Turkey’s 120-hour pause on counter-terrorism operation in northern Syria would be over and army would restart targeting terror elements if agreement with the U.S. is not implemented, the Turkish president said Saturday.
Speaking at a mass opening ceremony held in central Kayseri province of Turkey, President Recep Tayyip Erdogan said: “[If agreement with the U.S.] is not implemented, then we will continue crushing heads of terrorists a minute after 120 hours [operational pause].”
"If promises given to Turkey are not kept as in the past, we will resume the operation after pause," Erdogan said.
Erdogan went on to say that Bashar al-Assad regime forces under protection of Russia were present at some areas of Turkey's counter-terrorism operation, he said: "We will discuss the issue with [Russian President Vladimir] Putin. We need to find a solution."
He criticized the smear campaigns against Turkey's operation, which attaches great importance to civilians, and called on the international community to support Turkey.
Erdogan added Turkey’s stance in the establishment of a safe-zone in northern Syria has always been same and it has not changed.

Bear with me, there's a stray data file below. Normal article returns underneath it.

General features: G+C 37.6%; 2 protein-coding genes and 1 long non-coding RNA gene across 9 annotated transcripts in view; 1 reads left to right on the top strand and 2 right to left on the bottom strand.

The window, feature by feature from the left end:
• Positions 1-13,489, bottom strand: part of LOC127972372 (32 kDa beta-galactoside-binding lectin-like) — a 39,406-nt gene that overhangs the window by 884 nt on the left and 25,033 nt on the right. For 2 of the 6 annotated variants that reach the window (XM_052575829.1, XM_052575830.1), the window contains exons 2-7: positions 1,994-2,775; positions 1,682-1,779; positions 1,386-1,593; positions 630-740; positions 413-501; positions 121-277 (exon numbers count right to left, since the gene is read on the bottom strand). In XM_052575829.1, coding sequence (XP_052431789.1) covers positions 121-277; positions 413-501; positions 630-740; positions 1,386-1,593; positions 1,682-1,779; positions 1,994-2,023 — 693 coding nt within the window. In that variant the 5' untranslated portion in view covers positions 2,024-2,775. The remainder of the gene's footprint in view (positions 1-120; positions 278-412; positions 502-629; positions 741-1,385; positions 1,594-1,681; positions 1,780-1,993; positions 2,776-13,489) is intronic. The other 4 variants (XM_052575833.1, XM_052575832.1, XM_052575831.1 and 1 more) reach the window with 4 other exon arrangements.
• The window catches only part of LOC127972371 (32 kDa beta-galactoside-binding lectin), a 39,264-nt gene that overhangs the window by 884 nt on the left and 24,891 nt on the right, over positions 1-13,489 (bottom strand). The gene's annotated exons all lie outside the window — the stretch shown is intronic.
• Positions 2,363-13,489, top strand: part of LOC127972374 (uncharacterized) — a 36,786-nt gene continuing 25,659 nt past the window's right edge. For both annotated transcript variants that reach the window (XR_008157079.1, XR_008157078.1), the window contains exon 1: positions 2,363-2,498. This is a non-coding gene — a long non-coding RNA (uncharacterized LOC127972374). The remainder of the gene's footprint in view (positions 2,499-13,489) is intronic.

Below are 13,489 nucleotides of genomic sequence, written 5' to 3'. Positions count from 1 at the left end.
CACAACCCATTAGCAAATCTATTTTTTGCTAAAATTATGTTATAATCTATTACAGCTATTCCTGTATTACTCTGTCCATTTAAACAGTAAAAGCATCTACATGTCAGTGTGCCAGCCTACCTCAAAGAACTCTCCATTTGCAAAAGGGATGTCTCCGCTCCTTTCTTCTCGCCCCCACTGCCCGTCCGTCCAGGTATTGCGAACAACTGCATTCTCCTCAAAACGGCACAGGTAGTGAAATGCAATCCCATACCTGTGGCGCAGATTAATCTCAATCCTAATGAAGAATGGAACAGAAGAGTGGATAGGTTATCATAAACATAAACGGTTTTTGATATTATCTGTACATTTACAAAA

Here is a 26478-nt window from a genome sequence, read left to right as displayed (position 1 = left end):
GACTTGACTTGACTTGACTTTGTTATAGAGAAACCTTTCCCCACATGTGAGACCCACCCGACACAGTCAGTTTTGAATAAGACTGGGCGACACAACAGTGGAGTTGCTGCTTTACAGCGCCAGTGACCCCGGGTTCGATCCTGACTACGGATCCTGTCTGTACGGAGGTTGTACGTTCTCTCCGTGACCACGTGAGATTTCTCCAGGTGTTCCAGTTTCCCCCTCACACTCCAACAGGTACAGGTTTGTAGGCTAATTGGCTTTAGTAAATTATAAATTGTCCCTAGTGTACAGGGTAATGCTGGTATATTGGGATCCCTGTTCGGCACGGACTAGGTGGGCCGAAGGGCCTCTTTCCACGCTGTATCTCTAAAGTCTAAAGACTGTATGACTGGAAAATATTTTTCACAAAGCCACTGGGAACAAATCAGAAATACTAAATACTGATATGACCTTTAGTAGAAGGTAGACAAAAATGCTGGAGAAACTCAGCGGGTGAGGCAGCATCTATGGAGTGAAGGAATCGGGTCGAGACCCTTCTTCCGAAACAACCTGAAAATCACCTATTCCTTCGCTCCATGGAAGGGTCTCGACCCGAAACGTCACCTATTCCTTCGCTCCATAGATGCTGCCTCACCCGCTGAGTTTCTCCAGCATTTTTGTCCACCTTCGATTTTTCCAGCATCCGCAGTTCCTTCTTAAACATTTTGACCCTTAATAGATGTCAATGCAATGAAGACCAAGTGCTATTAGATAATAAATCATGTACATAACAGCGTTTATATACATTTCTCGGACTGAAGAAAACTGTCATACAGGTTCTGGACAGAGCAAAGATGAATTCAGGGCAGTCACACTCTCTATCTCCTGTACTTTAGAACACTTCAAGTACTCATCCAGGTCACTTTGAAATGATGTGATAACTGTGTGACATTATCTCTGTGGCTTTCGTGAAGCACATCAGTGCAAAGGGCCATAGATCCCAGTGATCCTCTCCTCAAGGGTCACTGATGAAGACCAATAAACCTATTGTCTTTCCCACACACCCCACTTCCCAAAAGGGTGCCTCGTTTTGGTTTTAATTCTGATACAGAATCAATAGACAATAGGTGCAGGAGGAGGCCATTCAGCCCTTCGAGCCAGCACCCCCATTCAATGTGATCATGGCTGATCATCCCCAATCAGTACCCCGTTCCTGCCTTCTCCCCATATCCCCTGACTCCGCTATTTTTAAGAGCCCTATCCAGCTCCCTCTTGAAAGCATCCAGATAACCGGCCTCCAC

On Oct. 9, Turkey had launched Operation Peace Spring to eliminate terrorists from northern Syria in order to secure Turkey’s borders, aid in the safe return of Syrian refugees and ensure Syria’s territorial integrity.
On Thursday, Turkey agreed to pause its Operation Peace Spring for 120 hours to allow the withdrawal of terrorist YPG/PKK forces from the planned safe zone.
Turkish President Recep Tayyip Erdogan and U.S. Vice President Mike Pence also agreed on Turkey having 20 miles (32 kilometers) of safe zone south of the Turkish border in Syria.
Ankara wants to clear northern Syria east of the Euphrates River of the terrorist PKK and its Syrian offshoot, the YPG/PKK.
In its more than 30-year terror campaign against Turkey, the PKK -- listed as a terrorist organization by Turkey, the U.S. and the European Union -- has been responsible for deaths of 40,000 people, including women, children and infants.
By Ali Murat Alhas